Kaspersky Lab repudiates new Russian spy claims

Kaspersky Lab repudiates new Russian spy claims
Kaspersky Lab repudiates new Russian spy claims

Bloomberg BusinessWeek has alleged in an article entitled ‘The Company Securing Your Internet Has Close Ties to Russian Spies' that Kaspersky Lab has edged closer to Russian government since 2012. 

“Since then, high-level managers have left or been fired, their jobs often filled by people with closer ties to Russia's military or intelligence services," the article reads. "Some of these people actively aid criminal investigations by the FSB, the KGB's successor, using data from some of the 400 million customers who rely on Kaspersky Lab's software, say six current and former employees who declined to discuss the matter publicly because they feared reprisals.”

The article further goes on to claim that Eugene Kaspersky himself indulges in a weekly sauna – or “banya” – with a group of about five to ten people, some of whom include Russian intelligence officials. Kaspersky replied that these saunas are purely social gatherings and he has no knowledge of Russian intelligence officials participating.

Bloomberg queries Kaspersky's in-depth analysis into Equation Group – the cyber-espionage group believed to be the NSA, which targeted Russia, Iran, and Pakistan and questions why it has published other reports on cyber-espionage by the US, Israel and the UK but “hasn't pursued alleged Russian operations with the same vigour”. Kaspersky replied by pointing to the company's research into Red October, Black Energy and other Russian-suspected actors.

“It's been a long time since I read an article so inaccurate from the get-go – literally from the title and the article's subheading," replied Kaspersky on his company's website

"So it came as little surprise that a large part of the rest of the article is simply false. Speculations, assumptions and unfair conclusions based on incorrect facts. In their pursuit for a sensation, the journalists turned things upside down and ignored some blatantly obvious facts.”

“I must have said this a million times, but we do not care who's behind the cyber-campaigns we expose. There is cyber-evil and we fight it. If a customer comes and shows us a problem we investigate it. And once we take the genie out of the bottle, there's no way we can put it back. But since these journalists tried to attribute the cyber-attacks we exposed to the countries mentioned, for some reason they forgot about our reports on Red October, CloudAtlas, Miniduke,CosmicDuke, Epic Turla, Penguin Turla, Black Energy 1 and 2, Agent.BTZ, and Teamspy.”

Speaking to SCMagazineUK.com last month, Kaspersky said on the company's origin: “Twenty years ago it was purely a Russian company. Now the company and its security experts are international – though 80 percent of our software engineers are Russian – as Russians are acknowledged as the best. Our R&D is also Russian-based."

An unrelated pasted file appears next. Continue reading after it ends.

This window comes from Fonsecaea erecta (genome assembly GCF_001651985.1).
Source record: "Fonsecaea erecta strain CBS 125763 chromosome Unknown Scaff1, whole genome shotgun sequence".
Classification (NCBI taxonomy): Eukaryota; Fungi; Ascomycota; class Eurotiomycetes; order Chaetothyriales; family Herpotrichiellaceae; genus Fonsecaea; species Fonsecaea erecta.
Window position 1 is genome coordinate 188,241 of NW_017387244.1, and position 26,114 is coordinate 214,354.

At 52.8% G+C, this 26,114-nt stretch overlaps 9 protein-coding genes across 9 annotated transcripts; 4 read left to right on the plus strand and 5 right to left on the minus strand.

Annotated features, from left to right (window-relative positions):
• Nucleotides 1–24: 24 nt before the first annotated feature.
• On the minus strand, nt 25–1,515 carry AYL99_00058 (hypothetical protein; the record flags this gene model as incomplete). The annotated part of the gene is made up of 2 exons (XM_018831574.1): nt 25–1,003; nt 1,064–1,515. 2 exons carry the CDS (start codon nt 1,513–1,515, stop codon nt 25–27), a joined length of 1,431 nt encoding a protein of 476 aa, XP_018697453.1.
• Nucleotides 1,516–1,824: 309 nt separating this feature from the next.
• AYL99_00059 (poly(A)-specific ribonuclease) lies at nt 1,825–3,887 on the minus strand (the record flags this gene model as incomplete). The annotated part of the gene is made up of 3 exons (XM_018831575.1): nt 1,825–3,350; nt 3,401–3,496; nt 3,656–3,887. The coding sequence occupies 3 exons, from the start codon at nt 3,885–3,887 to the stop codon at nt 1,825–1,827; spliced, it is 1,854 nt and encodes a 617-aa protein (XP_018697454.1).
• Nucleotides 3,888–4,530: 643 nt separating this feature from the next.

"In the US government there is only business for US companies, so it's difficult for others, not just Russians but say French or German too. Washington does take our reports but not our technology, though in the future we are seeing some of our technology being adapted and redesigned for US use.”

The Bloomberg report also mentions FireEye's close relationship with the CIA (it received guidance from the agency in its early days, while the agency once had a stake in the firm, and uses its technology). FireEye itself came under similar scrutiny this week after hinting that it would not detect or remove US government malware.

Information security professionals on Twitter said that all security companies have close connections with government bodies.

Rik Ferguson, vice president of security research at Trend Micro, added: “Bloomberg spots that Kaspersky is Russian, and fails to point out the nationality of FireEye, MFE, SYMC, In-Q-Tel etc. etc”

E.J Hilbert, a former FBI special agent in cyber, tweeted: “Companies need Cyber sec[urity] and use local experts like @e_kaspersky (Eugene Kaspersky) in Russia or @mikko (F-Secure's Mikko Hypponnen) in Finland. Not all are spies!”

It is not the first time the issue has been raised; Kaspersky graduated from the technical faculty of the FSB Academy, formerly a KBG institution, and this seems to form the basis of subsequent (repudiated) allegations including those by Wired alleging political involvement and very close ties with Russian law enforcement agencies. Though the latter is hardly a surprise and Kaspersky also has ties with some Western law enforement agencies.